Train the network by measuring the normalized temperature-controlled cross-entropy loss between embeddings obtained from identical classes (corresponding to positive pairs) and disparate classes (corresponding to negative pairs) in each mini-batch. The custom loss function computes the cosine similarity between each training example, obtaining a M-by-M similarity matrix, where M is the mini-batch size. The function computes the normalized temperature-controlled cross entropy for the similarity matrix with the *temperature* parameter equal to 0.07. The function calculates the scalar loss as the mean of the mini-batch losses.

### Specify Training Options

The model parameters are updated based on the loss using an Adam optimizer.

Train the encoder for 150 epochs with a mini-batch size of 50, a learning rate of 0.001, and an L2-regularization rate of 0.01.

if trainEmbedder NumEpochs = 150; minibatchSize = 50; learnRate = 0.001; l2Regularization = 1e-2; end

Calculate the number of iterations per epoch and the total number of iterations to display training progress.

if trainEmbedder numObservations = numel(TrainDataPS); numIterationsPerEpoch = floor(numObservations./minibatchSize); numIterations = NumEpochs*numIterationsPerEpoch; end

Create a `minibatchqueue`

(Deep Learning Toolbox) object to manage data flow through the custom training loop.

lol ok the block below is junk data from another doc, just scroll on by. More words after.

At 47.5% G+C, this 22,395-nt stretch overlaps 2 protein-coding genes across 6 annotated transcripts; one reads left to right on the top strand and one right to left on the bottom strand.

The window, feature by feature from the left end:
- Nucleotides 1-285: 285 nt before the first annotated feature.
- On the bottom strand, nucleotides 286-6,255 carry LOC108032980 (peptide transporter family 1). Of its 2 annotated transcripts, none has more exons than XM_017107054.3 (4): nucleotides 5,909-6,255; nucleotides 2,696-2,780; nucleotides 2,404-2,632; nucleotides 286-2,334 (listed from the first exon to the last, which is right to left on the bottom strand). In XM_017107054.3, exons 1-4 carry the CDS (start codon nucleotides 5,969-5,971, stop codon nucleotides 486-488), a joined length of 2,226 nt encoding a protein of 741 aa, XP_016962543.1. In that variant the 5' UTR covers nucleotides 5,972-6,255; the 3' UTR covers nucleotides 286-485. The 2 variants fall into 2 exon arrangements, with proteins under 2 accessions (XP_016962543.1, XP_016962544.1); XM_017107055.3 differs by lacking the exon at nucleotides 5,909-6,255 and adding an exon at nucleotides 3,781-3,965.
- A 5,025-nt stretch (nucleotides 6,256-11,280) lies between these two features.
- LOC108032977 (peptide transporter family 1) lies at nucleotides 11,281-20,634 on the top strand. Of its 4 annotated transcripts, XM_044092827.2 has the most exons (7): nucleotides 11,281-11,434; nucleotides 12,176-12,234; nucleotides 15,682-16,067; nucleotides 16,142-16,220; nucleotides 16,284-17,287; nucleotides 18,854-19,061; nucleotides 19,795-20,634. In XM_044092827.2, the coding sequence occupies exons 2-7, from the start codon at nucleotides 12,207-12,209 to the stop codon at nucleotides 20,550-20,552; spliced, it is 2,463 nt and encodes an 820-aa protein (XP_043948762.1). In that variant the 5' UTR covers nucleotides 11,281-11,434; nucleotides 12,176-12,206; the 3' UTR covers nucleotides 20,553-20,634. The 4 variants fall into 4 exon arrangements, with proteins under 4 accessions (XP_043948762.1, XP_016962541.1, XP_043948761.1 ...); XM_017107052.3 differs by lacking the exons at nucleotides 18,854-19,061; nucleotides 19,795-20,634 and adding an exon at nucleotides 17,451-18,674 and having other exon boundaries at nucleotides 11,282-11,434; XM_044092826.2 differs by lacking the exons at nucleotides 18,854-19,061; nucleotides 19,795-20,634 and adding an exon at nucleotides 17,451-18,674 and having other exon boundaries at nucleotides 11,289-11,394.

if trainEmbedder numOutputs = 2; mbqTrain = minibatchqueue(transTrainDS,numOutputs,... 'minibatchSize',minibatchSize,... 'OutputAsDlarray',[1,1],... 'minibatchFcn',@processMB,... 'OutputCast',{'single','single'},... 'minibatchFormat', {'CBT','B'}); end

Train the encoder.

if trainEmbedder progress = "final-loss"; if progress == "training-progress" figure lineLossTrain = animatedline; ylim([0 inf]) xlabel("Iteration") ylabel("Loss") grid on end % Initialize some training loop variables trailingAvg = []; trailingAvgSq = []; iteration = 1; lossByIteration = zeros(numIterations,1); % Loop over epochs and time the epochs start = tic; for epoch = 1:NumEpochs % Shuffle the mini-batches each epoch reset(mbqTrain) shuffle(mbqTrain) % Loop over mini-batches while hasdata(mbqTrain) % Get the next mini-batch and one-hot coded targets [dlX,Y] = next(mbqTrain); % Evaluate the model gradients and contrastive loss [gradients, loss, state] = dlfeval(@modelGradcontrastiveLoss,TFnet,dlX,Y); if progress == "final-loss" lossByIteration(iteration) = loss; end % Update the gradients with the L2-regularization rate idx = TFnet.Learnables.Parameter == "Weights"; gradients(idx,:) = ... dlupdate(@(g,w) g + l2Regularization*w, gradients(idx,:), TFnet.Learnables(idx,:)); % Update the network state TFnet.State = state; % Update the network parameters using an Adam optimizer [TFnet,trailingAvg,trailingAvgSq] = adamupdate(... TFnet,gradients,trailingAvg,trailingAvgSq,iteration,learnRate); % Display the training progress D = duration(0,0,toc(start),'Format','hh:mm:ss'); if progress == "training-progress" addpoints(lineLossTrain,iteration,loss) title("Epoch: " + epoch + ", Elapsed: " + string(D)) end iteration = iteration + 1; end disp("Training loss after epoch " + epoch + ": " + loss); end if progress == "final-loss" plot(1:numIterations,lossByIteration) grid on title('Training Loss by Iteration') xlabel("Iteration") ylabel("Loss") end end